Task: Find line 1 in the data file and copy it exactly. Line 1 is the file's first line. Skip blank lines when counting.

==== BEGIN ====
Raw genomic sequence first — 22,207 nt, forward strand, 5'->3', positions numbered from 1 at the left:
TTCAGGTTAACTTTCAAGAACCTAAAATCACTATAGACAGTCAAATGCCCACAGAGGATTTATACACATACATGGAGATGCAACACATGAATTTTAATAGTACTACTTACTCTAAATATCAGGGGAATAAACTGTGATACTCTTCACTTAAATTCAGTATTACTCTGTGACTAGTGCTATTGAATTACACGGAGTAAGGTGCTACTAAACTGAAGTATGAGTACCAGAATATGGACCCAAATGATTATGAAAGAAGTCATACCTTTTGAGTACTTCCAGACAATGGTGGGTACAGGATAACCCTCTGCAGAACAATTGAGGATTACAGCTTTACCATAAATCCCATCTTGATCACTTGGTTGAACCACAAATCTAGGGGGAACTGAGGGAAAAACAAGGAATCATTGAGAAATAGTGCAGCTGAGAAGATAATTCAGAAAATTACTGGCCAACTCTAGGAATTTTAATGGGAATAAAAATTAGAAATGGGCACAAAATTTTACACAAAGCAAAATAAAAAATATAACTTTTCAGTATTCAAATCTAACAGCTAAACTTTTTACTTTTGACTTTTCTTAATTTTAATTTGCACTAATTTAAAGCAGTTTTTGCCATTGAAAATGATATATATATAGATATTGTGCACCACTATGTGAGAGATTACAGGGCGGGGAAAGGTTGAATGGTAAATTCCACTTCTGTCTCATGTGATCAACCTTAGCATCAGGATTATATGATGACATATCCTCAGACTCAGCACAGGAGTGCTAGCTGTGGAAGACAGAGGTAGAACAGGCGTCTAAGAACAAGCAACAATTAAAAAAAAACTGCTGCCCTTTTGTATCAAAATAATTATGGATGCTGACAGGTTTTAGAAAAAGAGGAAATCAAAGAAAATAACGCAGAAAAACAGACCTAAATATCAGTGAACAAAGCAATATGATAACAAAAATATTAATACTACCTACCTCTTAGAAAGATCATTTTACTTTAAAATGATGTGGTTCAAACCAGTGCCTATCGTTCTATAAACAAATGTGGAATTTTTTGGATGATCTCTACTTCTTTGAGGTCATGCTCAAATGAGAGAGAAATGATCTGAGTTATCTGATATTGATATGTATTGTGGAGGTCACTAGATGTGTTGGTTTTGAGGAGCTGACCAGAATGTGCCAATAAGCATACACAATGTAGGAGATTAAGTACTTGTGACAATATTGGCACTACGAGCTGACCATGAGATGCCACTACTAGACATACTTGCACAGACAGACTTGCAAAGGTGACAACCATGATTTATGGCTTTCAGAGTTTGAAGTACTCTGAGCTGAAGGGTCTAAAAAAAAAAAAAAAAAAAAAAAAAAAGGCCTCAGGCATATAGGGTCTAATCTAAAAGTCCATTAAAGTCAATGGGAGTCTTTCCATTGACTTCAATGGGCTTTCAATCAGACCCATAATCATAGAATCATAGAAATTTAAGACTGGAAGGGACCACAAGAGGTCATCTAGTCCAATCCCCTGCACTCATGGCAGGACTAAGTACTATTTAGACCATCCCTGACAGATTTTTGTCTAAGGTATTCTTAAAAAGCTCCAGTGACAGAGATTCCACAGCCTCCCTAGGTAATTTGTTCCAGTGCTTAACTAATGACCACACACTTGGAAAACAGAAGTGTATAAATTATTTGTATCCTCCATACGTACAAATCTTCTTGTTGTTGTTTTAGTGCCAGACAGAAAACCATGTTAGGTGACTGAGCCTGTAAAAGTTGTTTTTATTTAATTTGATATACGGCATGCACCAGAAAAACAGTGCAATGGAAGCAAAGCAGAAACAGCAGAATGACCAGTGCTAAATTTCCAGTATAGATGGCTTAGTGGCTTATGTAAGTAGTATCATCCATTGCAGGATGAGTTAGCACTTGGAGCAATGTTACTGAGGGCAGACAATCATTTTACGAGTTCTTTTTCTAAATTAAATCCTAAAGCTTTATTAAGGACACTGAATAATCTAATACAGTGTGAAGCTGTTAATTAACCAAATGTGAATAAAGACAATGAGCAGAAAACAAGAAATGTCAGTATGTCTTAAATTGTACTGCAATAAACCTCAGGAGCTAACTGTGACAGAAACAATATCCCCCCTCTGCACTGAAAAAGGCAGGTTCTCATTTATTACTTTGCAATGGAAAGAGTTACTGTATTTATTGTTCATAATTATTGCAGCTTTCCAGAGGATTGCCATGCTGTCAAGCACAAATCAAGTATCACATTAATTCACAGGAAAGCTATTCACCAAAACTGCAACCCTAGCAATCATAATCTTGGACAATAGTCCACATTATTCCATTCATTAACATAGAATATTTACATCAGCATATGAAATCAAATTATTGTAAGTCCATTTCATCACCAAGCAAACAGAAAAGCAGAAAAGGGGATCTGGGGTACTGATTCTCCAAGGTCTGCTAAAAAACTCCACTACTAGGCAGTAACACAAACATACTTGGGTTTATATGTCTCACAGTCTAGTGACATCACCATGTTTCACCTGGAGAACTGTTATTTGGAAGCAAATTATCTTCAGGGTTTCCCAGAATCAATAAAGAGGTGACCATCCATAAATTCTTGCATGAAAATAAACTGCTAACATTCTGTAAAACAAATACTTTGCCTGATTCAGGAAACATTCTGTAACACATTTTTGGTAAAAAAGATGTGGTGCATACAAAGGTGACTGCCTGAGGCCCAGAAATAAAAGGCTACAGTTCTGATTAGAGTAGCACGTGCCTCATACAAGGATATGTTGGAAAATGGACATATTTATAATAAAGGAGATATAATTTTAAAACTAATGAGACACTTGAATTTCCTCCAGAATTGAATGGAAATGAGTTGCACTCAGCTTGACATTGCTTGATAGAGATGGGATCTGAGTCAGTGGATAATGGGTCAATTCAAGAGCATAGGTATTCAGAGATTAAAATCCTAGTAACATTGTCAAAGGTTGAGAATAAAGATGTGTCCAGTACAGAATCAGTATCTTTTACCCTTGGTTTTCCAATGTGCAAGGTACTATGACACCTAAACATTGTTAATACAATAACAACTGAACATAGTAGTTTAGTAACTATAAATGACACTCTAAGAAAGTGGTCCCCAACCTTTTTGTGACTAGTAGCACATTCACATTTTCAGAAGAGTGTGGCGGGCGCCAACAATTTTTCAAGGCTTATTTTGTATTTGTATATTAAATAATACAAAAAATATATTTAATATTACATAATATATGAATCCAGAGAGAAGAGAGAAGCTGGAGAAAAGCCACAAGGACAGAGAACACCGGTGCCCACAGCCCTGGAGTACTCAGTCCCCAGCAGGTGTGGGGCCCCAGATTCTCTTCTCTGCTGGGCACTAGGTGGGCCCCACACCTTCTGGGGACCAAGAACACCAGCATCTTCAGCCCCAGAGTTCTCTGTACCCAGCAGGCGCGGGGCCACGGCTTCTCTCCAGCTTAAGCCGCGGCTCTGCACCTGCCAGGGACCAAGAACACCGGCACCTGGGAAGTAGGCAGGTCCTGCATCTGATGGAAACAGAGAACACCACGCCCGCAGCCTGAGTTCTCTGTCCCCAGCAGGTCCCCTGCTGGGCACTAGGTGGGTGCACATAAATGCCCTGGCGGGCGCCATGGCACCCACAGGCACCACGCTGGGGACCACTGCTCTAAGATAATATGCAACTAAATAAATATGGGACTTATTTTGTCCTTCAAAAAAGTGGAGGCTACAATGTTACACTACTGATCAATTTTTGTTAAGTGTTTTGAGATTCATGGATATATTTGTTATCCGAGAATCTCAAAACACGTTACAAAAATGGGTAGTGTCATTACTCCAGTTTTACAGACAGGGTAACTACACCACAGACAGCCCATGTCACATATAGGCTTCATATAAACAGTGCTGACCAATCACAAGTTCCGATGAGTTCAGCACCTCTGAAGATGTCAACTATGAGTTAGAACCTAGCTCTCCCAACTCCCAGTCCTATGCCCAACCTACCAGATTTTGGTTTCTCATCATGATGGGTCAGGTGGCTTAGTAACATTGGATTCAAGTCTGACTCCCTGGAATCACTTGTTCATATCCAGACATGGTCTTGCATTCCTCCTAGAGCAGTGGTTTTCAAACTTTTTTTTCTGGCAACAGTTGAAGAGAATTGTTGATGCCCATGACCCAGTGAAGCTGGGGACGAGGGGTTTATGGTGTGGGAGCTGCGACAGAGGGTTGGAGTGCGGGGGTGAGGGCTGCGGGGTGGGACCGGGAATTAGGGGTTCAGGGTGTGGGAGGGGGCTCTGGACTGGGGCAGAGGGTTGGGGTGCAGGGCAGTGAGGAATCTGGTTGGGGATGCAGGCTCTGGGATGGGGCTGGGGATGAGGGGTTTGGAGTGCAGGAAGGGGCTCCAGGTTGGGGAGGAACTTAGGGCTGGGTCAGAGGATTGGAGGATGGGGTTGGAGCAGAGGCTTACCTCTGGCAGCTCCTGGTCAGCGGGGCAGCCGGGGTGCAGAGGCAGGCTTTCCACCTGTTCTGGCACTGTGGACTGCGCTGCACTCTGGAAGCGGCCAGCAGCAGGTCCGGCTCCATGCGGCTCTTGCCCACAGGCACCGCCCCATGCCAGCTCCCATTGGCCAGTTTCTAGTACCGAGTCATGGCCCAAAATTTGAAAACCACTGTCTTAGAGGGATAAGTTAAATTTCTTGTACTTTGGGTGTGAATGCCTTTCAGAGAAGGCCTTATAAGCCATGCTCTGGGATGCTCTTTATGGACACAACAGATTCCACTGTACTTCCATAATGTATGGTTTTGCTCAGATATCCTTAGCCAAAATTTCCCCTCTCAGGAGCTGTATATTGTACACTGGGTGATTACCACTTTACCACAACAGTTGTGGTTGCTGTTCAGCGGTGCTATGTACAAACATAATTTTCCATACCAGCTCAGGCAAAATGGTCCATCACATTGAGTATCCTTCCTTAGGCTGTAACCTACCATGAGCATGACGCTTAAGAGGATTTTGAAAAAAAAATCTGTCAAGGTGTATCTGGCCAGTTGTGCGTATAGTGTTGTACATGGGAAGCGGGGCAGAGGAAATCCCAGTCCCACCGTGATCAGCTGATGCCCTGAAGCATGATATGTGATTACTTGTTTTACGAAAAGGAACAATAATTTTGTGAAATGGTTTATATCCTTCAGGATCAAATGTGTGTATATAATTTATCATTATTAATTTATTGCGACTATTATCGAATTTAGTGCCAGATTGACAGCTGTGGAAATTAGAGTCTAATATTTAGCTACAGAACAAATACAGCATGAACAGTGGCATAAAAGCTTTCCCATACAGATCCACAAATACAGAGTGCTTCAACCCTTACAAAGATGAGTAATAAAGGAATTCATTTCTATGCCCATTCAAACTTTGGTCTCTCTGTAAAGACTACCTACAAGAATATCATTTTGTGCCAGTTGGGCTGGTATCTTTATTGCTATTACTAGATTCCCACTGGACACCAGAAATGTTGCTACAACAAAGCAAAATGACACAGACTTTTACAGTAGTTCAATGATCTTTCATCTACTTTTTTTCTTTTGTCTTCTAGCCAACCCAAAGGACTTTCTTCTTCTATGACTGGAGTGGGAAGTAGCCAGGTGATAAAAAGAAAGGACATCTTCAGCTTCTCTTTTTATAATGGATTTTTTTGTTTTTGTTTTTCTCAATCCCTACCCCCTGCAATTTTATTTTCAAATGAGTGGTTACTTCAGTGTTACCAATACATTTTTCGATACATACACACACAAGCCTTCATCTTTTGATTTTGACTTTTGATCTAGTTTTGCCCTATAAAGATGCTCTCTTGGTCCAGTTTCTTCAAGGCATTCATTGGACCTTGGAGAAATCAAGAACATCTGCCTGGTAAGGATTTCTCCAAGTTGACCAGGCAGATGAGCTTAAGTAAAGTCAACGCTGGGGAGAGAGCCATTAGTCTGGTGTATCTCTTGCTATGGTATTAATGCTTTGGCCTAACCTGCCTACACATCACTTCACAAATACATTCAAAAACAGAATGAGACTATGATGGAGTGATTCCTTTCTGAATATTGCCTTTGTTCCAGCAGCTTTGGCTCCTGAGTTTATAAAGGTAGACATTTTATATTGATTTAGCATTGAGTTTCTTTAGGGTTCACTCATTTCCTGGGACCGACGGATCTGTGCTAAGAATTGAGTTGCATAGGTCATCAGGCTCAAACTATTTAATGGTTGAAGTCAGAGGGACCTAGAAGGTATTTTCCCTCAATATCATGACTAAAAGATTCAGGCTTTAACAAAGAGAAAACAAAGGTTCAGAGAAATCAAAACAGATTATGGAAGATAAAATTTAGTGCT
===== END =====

Raw genomic sequence first — 22,207 nt, forward strand, 5'->3', positions numbered from 1 at the left: